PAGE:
Saturday, June 8, 2013

Say Goodbye to Blood Drives - Researchers May Soon Produce Blood

My opinion: For years, I had always wondered if this would be possible in the future.  With stem cell researchers trying to figure out how to make new organs, it may also be possible for them to create blood cells.  Though the organs are obviously vital, this may be more important as so many people are affected by blood loss.  Currently, since only donors can give blood, there might be excess blood of one type but very little blood of another type, meaning that some patients in need of blood may not be able to get any, even if there seems to be a sufficient amount of it available.  But with statistics and accurate planning, scientists may produce all blood types in an efficient manner, helping everyone in need instead of just a few.  If this will soon be possible, it makes me wonder what else is in the near future.  Perhaps skin replacements for patients with severe burns?  Whatever else is coming, I hope that there will be enough resources to create long-lasting therapies - this in particular seems to be a cost effective solution.  Feel free to comment.


Researchers identify novel approach to create red blood cells, platelets in vitro

Finding could reduce need for blood donations, speed up research on therapies to treat diseases

(Boston) – A study led by Boston University School of Medicine has identified a novel approach to create an unlimited number of human red blood cells and platelets in vitro. In collaboration with Boston University School of Public Health (BUSPH) and Boston Medical Center (BMC), the researchers differentiated induced pluripotent stem (iPS) cells into these cell types, which are typically obtained through blood donations. This finding could potentially reduce the need for blood donations to treat patients requiring blood transfusions and could help researchers examine novel therapeutic targets to treat a variety of diseases, including sickle cell disease.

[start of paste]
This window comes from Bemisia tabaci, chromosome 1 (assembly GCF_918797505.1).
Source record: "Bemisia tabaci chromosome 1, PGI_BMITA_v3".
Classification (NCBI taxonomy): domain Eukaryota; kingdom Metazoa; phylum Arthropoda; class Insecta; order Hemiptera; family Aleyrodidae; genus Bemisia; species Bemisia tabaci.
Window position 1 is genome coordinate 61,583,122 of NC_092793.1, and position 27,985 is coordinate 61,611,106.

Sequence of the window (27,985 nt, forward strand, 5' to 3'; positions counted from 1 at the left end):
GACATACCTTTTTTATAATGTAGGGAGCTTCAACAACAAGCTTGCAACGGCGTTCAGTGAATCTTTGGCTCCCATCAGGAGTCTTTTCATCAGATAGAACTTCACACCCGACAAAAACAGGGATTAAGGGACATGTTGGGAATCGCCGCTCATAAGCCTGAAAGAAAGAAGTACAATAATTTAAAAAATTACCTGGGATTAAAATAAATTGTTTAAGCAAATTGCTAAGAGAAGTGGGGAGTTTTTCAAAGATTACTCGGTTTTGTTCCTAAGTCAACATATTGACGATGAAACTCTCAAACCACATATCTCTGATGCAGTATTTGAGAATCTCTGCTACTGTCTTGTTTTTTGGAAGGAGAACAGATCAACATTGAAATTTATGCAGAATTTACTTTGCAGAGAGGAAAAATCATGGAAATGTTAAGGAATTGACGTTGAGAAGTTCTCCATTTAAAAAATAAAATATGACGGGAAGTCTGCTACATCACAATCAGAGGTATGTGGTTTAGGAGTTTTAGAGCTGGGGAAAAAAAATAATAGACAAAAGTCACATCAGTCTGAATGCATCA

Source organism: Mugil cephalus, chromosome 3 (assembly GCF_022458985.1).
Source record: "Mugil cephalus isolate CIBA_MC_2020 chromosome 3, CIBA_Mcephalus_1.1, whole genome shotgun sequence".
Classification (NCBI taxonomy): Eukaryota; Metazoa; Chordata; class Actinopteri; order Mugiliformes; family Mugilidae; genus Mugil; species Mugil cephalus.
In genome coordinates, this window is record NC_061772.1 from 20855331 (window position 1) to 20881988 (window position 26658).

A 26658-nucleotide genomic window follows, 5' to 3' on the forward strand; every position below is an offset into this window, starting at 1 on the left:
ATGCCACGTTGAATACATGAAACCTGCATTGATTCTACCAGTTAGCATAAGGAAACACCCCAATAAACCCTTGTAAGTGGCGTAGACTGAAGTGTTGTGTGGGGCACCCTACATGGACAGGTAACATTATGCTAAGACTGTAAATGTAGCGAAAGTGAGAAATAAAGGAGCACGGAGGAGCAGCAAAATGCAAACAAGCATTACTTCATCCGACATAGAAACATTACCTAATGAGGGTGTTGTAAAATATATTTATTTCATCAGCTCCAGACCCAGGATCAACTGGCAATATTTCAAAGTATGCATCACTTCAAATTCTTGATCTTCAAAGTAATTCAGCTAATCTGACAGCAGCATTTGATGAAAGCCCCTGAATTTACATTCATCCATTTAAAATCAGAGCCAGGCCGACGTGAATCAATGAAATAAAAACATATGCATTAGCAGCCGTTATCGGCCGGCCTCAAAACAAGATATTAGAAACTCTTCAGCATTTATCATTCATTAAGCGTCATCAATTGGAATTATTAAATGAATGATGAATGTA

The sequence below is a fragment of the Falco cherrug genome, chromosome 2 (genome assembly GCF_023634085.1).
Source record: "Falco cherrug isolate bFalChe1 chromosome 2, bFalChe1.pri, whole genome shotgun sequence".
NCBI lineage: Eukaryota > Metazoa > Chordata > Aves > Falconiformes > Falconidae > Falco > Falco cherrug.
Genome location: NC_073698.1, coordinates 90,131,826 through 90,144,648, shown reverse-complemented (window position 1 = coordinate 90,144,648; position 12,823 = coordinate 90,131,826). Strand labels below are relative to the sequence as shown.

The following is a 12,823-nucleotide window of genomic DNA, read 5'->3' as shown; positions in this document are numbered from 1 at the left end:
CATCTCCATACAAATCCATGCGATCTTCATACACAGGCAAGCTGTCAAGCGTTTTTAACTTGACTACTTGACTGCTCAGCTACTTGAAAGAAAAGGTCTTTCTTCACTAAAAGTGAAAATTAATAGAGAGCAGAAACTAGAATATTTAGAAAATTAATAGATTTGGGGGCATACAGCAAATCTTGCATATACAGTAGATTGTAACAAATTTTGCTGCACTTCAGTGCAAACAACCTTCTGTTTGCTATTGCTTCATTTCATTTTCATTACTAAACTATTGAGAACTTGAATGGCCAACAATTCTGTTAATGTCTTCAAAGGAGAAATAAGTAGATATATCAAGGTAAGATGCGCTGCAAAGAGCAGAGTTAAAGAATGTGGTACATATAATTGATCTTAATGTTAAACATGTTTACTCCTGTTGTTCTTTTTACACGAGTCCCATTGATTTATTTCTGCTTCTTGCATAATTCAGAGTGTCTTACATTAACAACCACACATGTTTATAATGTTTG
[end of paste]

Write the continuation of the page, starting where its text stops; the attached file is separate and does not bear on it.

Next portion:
Published online in the journal Blood, the study was led by George J. Murphy, PhD, assistant professor of medicine at BUSM and co-director of the Center for Regenerative Medicine (CReM) at Boston University and BMC and performed in collaboration with David Sherr, PhD, a professor in environmental health at BUSM and BUSPH.
iPS cells are derived by reprogramming adult cells into a primitive stem cell state that are capable of differentiating into different types of cells. iPS cells can be generated from mature somatic cells, such as skin or blood cells, allowing for the development of patient-specific cells and tissues that should not elicit inappropriate immune responses, making them a powerful tool for biological research and a resource for regenerative medicine.


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